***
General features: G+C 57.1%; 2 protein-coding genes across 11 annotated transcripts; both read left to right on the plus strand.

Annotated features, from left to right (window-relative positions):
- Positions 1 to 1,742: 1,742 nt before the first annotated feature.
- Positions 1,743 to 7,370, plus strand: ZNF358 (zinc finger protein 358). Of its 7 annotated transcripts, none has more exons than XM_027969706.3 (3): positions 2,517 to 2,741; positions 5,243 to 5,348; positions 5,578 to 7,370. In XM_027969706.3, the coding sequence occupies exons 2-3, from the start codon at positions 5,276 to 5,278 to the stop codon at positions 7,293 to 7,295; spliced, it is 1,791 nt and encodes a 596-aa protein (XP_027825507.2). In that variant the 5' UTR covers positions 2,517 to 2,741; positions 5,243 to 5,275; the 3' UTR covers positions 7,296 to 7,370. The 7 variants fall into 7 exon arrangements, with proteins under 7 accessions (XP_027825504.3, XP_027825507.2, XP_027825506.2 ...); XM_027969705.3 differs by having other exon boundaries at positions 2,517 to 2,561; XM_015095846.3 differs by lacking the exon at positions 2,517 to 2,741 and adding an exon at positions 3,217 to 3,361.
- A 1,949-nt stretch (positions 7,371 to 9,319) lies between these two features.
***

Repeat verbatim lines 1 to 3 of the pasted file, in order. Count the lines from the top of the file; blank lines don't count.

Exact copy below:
General features: G+C 57.1%; 2 protein-coding genes across 11 annotated transcripts; both read left to right on the plus strand.

Annotated features, from left to right (window-relative positions):
- Positions 1 to 1,742: 1,742 nt before the first annotated feature.